Jon Stewart Fights Back Tears While Accusing Congress of 'Ignoring' 9/11 First Responders
"No American in this country should face financial ruin because of a health issue," Jon Stewart said Tuesday
In a fiery and tearful speech in front of a portion of the House Judiciary Committee on Tuesday, the comedian — along with several first responders — urged lawmakers to reauthorize funding for the September 11th Victim Compensation Fund.
“No American in this country should face financial ruin because of a health issue. Certainly, 9/11 first responders shouldn’t have to decide to live or have a place to live,” said Stewart, 56.
Luis Alvarez, a retired bomb-squad detective for the New York Police Department, told the committee that he has cancer because of the fallout of the attacks.
Alvarez said he had already been through 68 rounds of chemotherapy. “Yeah, you heard me right,” he told Congress. “I will not stand by as my friends with cancer from 9/11, like me, are valued less than anyone else.”
In recent years, more and more 9/11 first responders have been diagnosed with illnesses that have been linked to their participation in rescue and recovery efforts following the Sept. 11 attacks, according to the Centers for Disease Control and Prevention.
The last effort to continue funding for the Victim Compensation Fund came in 2015 with the passing of a five-year extension. The extension was meant to last until December 2020, but the fund announced in a February statement that claims were increasing and money was running out much more quickly than anticipated.
The Never Forget the Heroes Act, introduced to the House this year by New York Rep. Carolyn Maloney, has been lauded by people on both sides of the aisle as a long-term solution to the problem, according to NPR. On Wednesday, the House Judiciary Committee will vote on the bill, which would allow individuals to make claims until October 2089. However, there is concern that it could be blocked in the Senate, according to the New York Daily News.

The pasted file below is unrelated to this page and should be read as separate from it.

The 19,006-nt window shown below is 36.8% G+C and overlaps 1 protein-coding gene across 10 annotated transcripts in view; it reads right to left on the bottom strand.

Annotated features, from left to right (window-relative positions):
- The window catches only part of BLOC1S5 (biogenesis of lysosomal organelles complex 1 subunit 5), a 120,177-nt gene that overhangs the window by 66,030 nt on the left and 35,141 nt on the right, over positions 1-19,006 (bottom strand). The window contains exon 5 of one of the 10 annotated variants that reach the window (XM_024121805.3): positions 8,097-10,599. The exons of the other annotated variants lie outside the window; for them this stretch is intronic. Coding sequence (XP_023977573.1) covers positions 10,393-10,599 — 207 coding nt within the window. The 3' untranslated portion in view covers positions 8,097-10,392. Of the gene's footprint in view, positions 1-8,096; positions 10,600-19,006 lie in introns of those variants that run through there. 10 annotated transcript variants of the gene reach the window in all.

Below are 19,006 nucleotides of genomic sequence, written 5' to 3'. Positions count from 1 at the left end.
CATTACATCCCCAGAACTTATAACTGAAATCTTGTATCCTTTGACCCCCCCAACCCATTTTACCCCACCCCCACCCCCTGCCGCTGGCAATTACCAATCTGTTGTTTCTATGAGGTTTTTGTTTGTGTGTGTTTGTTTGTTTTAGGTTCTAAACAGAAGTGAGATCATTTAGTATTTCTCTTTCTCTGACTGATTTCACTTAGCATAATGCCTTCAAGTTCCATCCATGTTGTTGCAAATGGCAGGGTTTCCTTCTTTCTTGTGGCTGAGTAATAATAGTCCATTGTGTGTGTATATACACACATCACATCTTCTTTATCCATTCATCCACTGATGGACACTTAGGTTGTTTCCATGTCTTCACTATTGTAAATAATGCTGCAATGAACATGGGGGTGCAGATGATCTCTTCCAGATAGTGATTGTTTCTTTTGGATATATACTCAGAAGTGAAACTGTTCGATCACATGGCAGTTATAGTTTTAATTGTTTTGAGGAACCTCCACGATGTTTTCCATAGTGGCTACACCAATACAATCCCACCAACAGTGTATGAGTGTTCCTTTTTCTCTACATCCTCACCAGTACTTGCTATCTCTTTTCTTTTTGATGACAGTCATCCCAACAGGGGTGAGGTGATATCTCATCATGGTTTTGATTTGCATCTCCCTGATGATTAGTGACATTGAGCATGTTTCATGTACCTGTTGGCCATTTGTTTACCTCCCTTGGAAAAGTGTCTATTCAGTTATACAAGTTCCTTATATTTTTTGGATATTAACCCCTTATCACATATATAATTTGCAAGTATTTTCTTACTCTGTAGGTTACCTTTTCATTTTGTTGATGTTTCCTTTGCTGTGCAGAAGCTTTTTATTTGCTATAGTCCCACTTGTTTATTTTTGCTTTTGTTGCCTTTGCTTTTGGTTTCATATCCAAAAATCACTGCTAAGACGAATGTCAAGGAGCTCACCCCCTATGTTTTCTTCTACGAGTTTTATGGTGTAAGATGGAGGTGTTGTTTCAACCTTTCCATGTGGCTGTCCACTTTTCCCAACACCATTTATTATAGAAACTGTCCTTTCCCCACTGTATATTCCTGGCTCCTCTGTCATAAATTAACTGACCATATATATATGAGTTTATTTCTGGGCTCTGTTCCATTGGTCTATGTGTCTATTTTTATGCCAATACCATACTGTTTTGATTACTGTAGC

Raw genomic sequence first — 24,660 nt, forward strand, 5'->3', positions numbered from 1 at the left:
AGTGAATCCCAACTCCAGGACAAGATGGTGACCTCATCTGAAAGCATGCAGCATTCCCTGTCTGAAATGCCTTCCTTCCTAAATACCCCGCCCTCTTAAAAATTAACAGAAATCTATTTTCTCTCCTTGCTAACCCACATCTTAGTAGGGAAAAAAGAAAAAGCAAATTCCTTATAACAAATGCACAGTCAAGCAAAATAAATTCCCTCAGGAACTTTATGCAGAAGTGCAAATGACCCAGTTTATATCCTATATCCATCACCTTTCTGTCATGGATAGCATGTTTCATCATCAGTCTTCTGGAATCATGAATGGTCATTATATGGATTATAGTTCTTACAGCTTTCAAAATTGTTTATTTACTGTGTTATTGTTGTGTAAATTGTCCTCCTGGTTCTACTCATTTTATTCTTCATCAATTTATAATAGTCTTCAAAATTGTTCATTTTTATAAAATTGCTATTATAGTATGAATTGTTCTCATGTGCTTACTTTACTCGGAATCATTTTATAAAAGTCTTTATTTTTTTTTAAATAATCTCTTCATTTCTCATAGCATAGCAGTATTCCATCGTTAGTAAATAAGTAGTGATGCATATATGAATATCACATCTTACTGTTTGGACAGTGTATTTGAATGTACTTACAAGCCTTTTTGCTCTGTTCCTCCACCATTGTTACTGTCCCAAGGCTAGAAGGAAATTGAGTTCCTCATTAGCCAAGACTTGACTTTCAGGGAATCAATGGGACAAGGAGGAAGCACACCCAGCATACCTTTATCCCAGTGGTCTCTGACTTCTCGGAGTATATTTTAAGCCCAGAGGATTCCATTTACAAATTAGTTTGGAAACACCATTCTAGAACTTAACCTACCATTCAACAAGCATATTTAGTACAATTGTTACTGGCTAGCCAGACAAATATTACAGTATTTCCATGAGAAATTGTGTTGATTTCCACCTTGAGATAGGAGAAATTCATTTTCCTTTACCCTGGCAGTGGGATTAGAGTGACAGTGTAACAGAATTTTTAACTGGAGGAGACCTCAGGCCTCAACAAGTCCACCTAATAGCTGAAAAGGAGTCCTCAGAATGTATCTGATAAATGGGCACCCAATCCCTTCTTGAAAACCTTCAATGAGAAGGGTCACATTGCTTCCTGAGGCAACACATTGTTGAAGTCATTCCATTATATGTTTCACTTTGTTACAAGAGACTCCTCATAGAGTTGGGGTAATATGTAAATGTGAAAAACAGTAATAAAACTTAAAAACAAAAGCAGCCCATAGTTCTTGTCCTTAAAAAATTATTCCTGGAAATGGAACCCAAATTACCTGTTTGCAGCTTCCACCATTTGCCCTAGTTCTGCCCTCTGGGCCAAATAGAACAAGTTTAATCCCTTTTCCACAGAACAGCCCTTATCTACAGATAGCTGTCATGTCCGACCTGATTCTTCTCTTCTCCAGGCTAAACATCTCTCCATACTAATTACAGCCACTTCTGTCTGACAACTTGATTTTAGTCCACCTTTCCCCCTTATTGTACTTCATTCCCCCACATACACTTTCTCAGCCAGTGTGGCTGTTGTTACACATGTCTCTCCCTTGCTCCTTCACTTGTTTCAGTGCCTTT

“They responded in five seconds, they did their jobs. With courage grace, tenacity, humility. Eighteen years later, do yours,” Stewart told Congress.
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Stewart also voiced anger over the need to repeatedly reauthorize funding for the Sept. 11 first responders.
“This hearing should be flipped. These men and women should be up on stage and Congress should be down here answering their questions as to why this is so damn hard and takes so damn long and why no matter what they get, something is always pulled back, and they have to come back,” Steward told the members of the committee.
Stewart, who featured first responders and legislation to support them on television when he hosted The Daily Show on Comedy Central, said he has been met by some roadblocks while trying to protect the fund in recent years.
“I am awfully tired of hearing that 9/11 is a New York issue,” Stewart said. “Al Qaeda didn’t shout, ‘Death to Tribeca.’ They attacked America, and these men and women, and their response to it, is what brought our country back. It’s what gave a reeling nation a solid foundation to stand back upon, to remind us of why this country is great, or why this country is worth fighting for, and you are ignoring them.”
Stewart added ahead of the vote: “And you can end it tomorrow. Why this bill isn’t unanimous consent and a stand-alone issue is beyond my comprehension. And I have yet to hear a reasonable explanation for why.”